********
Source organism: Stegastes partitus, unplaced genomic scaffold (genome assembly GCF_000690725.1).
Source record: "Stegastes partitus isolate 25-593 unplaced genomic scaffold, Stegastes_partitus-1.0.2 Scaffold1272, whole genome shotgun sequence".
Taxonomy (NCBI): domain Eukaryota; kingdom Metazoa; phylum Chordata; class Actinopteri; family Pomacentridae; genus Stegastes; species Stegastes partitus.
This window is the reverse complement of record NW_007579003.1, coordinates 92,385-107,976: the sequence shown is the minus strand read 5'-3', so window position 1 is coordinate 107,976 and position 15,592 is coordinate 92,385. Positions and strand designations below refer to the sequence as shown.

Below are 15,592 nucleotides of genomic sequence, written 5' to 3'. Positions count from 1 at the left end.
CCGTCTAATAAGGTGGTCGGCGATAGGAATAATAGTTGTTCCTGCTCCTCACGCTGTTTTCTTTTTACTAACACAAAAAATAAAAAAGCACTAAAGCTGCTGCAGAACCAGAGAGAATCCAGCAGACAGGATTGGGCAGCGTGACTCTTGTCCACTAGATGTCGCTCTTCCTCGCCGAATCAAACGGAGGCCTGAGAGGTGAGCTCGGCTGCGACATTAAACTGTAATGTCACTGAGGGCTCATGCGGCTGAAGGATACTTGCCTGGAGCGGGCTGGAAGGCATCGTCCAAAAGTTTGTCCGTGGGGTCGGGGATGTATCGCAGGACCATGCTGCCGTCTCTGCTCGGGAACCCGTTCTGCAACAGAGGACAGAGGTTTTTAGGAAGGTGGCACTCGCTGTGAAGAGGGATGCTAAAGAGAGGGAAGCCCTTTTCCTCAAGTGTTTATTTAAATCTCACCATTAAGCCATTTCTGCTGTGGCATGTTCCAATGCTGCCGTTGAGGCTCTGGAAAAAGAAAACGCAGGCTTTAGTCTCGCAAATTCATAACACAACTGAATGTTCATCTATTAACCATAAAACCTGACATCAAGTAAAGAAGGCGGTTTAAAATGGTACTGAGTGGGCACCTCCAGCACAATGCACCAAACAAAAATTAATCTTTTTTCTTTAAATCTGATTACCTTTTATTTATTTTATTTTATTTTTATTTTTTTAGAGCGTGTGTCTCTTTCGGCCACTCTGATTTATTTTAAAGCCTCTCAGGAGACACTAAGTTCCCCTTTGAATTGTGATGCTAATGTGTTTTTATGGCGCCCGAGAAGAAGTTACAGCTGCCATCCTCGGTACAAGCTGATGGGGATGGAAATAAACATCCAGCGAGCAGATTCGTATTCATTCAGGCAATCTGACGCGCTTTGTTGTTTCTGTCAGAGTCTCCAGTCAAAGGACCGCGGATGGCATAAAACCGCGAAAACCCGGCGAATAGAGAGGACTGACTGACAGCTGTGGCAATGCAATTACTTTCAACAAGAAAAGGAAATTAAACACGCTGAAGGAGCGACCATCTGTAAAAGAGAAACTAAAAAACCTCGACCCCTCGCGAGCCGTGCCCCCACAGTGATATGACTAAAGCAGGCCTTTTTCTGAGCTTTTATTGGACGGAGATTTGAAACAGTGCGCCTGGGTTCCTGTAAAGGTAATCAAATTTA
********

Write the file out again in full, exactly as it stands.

Source organism: Stegastes partitus, unplaced genomic scaffold (genome assembly GCF_000690725.1).
Source record: "Stegastes partitus isolate 25-593 unplaced genomic scaffold, Stegastes_partitus-1.0.2 Scaffold1272, whole genome shotgun sequence".
Taxonomy (NCBI): domain Eukaryota; kingdom Metazoa; phylum Chordata; class Actinopteri; family Pomacentridae; genus Stegastes; species Stegastes partitus.
This window is the reverse complement of record NW_007579003.1, coordinates 92,385-107,976: the sequence shown is the minus strand read 5'-3', so window position 1 is coordinate 107,976 and position 15,592 is coordinate 92,385. Positions and strand designations below refer to the sequence as shown.

Below are 15,592 nucleotides of genomic sequence, written 5' to 3'. Positions count from 1 at the left end.
CCGTCTAATAAGGTGGTCGGCGATAGGAATAATAGTTGTTCCTGCTCCTCACGCTGTTTTCTTTTTACTAACACAAAAAATAAAAAAGCACTAAAGCTGCTGCAGAACCAGAGAGAATCCAGCAGACAGGATTGGGCAGCGTGACTCTTGTCCACTAGATGTCGCTCTTCCTCGCCGAATCAAACGGAGGCCTGAGAGGTGAGCTCGGCTGCGACATTAAACTGTAATGTCACTGAGGGCTCATGCGGCTGAAGGATACTTGCCTGGAGCGGGCTGGAAGGCATCGTCCAAAAGTTTGTCCGTGGGGTCGGGGATGTATCGCAGGACCATGCTGCCGTCTCTGCTCGGGAACCCGTTCTGCAACAGAGGACAGAGGTTTTTAGGAAGGTGGCACTCGCTGTGAAGAGGGATGCTAAAGAGAGGGAAGCCCTTTTCCTCAAGTGTTTATTTAAATCTCACCATTAAGCCATTTCTGCTGTGGCATGTTCCAATGCTGCCGTTGAGGCTCTGGAAAAAGAAAACGCAGGCTTTAGTCTCGCAAATTCATAACACAACTGAATGTTCATCTATTAACCATAAAACCTGACATCAAGTAAAGAAGGCGGTTTAAAATGGTACTGAGTGGGCACCTCCAGCACAATGCACCAAACAAAAATTAATCTTTTTTCTTTAAATCTGATTACCTTTTATTTATTTTATTTTATTTTTATTTTTTTAGAGCGTGTGTCTCTTTCGGCCACTCTGATTTATTTTAAAGCCTCTCAGGAGACACTAAGTTCCCCTTTGAATTGTGATGCTAATGTGTTTTTATGGCGCCCGAGAAGAAGTTACAGCTGCCATCCTCGGTACAAGCTGATGGGGATGGAAATAAACATCCAGCGAGCAGATTCGTATTCATTCAGGCAATCTGACGCGCTTTGTTGTTTCTGTCAGAGTCTCCAGTCAAAGGACCGCGGATGGCATAAAACCGCGAAAACCCGGCGAATAGAGAGGACTGACTGACAGCTGTGGCAATGCAATTACTTTCAACAAGAAAAGGAAATTAAACACGCTGAAGGAGCGACCATCTGTAAAAGAGAAACTAAAAAACCTCGACCCCTCGCGAGCCGTGCCCCCACAGTGATATGACTAAAGCAGGCCTTTTTCTGAGCTTTTATTGGACGGAGATTTGAAACAGTGCGCCTGGGTTCCTGTAAAGGTAATCAAATTTA